Jack Trolove’s paintings are an exhilarating marvel to behold, but the brilliance of the colour does not diminish the intensity of the subject, rather it illuminates and awakens it. Within the fat smear of pigment, Jack masterly – magnificently – expresses raw emotion, played out through tensions in tone and shadow.
Since gaining an MFA with distinction from Massey University, Jack has been a finalist in the 2016 and 2017 Wallace Art Awards, winner of the People’s Choice Award, and twice short-listed for London’s BP Portrait Award. Jack’s work is recognised internationally in public and private collections across New Zealand, Australia and Europe.
There is an overtly physical element to Jack’s work and practice. Paint is applied wet and thick, built quickly up and over itself to construct rather than illustrate an image. And the result is a projection of character that is rich and nuanced – something quite remarkable, cast from the rough strokes of pure abstracted colour.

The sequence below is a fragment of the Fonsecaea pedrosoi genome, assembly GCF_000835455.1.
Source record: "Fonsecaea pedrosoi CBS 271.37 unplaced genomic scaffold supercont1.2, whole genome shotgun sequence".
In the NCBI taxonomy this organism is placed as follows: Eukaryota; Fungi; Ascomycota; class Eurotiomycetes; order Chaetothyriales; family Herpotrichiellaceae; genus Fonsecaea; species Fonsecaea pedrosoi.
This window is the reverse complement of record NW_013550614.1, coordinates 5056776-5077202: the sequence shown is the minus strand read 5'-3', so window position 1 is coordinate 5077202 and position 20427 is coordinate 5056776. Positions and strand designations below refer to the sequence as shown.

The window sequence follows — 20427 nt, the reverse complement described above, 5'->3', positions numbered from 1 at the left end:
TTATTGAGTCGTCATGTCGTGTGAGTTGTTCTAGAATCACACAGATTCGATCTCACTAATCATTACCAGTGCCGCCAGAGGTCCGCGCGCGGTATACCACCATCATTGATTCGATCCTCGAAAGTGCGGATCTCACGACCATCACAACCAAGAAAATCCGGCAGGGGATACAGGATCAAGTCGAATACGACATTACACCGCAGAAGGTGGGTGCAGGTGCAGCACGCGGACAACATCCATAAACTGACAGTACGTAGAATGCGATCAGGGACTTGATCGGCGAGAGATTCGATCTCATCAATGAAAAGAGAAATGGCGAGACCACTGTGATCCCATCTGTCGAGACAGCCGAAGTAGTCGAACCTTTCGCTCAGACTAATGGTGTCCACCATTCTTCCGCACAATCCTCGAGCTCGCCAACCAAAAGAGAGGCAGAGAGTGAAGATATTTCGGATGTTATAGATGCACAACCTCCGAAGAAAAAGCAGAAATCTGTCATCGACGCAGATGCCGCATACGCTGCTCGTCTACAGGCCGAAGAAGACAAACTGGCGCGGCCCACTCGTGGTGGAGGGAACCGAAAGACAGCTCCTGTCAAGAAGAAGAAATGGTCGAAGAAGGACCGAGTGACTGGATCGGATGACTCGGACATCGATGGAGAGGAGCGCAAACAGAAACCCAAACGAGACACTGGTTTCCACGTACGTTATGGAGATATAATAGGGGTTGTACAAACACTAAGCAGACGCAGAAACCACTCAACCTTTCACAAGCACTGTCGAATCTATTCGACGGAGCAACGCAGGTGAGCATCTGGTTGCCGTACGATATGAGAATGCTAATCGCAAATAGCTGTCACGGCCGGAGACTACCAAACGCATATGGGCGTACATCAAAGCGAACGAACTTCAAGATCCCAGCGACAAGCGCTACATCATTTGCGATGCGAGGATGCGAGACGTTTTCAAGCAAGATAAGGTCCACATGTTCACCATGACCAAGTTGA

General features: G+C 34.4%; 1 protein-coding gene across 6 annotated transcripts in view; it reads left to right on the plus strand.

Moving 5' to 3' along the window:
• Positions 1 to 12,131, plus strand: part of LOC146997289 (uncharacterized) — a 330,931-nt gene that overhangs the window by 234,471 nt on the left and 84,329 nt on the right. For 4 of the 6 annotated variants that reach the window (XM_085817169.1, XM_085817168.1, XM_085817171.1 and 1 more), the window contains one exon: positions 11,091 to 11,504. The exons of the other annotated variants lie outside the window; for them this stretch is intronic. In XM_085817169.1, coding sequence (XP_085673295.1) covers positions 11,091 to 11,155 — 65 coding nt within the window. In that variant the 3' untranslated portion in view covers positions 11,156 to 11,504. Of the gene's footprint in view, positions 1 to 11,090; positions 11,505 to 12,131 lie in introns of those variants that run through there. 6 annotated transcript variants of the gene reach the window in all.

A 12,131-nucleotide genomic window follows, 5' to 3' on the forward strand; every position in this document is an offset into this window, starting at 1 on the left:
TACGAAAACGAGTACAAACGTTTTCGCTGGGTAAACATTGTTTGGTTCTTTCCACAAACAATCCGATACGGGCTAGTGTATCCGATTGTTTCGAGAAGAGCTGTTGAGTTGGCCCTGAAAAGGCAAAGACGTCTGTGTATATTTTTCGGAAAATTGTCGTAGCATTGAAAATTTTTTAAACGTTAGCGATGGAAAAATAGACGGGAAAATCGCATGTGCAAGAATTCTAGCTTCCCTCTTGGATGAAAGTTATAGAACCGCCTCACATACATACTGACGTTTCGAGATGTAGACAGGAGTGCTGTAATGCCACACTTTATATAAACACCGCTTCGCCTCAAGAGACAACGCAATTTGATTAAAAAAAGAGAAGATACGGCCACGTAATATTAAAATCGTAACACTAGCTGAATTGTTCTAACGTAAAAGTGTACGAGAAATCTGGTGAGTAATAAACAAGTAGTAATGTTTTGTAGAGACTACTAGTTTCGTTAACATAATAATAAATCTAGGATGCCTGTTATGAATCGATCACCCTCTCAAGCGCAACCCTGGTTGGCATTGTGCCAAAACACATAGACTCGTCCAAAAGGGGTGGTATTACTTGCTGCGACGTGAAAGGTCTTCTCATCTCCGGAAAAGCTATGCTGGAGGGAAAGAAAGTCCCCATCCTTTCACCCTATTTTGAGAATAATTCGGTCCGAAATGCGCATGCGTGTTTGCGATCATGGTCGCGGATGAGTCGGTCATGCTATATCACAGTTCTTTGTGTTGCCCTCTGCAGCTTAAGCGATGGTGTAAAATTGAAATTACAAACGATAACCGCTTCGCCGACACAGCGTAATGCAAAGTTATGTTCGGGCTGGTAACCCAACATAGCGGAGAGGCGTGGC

The physicality of his work is extended into his audience. From afar, his paintings delineate raw human experience, whilst close up, they transition into tactile, sculptural works that celebrate and challenge the quality of the paint. In this way his works invite a choreography from viewers as they’re repeatedly drawn closer in and further away.
“I’m exploring the body’s skin as a seal for holding stories, using thick skins of paint to create human skins that slip. Skins that are broken, resealed, and sometimes left open in the figurative and abstracting painting process.” he says.